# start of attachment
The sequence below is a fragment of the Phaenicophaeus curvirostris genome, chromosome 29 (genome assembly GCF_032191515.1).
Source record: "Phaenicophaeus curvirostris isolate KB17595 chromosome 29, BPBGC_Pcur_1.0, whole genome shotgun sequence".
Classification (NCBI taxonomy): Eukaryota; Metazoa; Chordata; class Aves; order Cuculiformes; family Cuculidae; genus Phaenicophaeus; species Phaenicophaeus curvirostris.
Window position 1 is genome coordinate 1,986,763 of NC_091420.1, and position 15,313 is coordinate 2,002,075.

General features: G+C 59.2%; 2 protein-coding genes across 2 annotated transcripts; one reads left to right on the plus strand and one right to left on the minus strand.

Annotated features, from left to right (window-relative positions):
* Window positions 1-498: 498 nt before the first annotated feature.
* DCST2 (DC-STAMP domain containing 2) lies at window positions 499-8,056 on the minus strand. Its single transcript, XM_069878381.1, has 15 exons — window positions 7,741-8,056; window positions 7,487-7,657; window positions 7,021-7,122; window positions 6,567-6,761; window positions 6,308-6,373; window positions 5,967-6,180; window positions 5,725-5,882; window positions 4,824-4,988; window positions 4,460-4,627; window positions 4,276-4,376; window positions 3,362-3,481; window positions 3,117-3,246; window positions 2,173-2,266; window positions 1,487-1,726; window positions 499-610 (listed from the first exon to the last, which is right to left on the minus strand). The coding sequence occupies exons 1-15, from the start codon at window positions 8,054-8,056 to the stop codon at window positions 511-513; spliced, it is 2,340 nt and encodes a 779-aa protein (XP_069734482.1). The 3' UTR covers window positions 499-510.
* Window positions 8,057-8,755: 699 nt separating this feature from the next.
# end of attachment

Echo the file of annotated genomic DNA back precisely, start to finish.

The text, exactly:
The sequence below is a fragment of the Phaenicophaeus curvirostris genome, chromosome 29 (genome assembly GCF_032191515.1).
Source record: "Phaenicophaeus curvirostris isolate KB17595 chromosome 29, BPBGC_Pcur_1.0, whole genome shotgun sequence".
Classification (NCBI taxonomy): Eukaryota; Metazoa; Chordata; class Aves; order Cuculiformes; family Cuculidae; genus Phaenicophaeus; species Phaenicophaeus curvirostris.
Window position 1 is genome coordinate 1,986,763 of NC_091420.1, and position 15,313 is coordinate 2,002,075.

General features: G+C 59.2%; 2 protein-coding genes across 2 annotated transcripts; one reads left to right on the plus strand and one right to left on the minus strand.

Annotated features, from left to right (window-relative positions):
* Window positions 1-498: 498 nt before the first annotated feature.
* DCST2 (DC-STAMP domain containing 2) lies at window positions 499-8,056 on the minus strand. Its single transcript, XM_069878381.1, has 15 exons — window positions 7,741-8,056; window positions 7,487-7,657; window positions 7,021-7,122; window positions 6,567-6,761; window positions 6,308-6,373; window positions 5,967-6,180; window positions 5,725-5,882; window positions 4,824-4,988; window positions 4,460-4,627; window positions 4,276-4,376; window positions 3,362-3,481; window positions 3,117-3,246; window positions 2,173-2,266; window positions 1,487-1,726; window positions 499-610 (listed from the first exon to the last, which is right to left on the minus strand). The coding sequence occupies exons 1-15, from the start codon at window positions 8,054-8,056 to the stop codon at window positions 511-513; spliced, it is 2,340 nt and encodes a 779-aa protein (XP_069734482.1). The 3' UTR covers window positions 499-510.
* Window positions 8,057-8,755: 699 nt separating this feature from the next.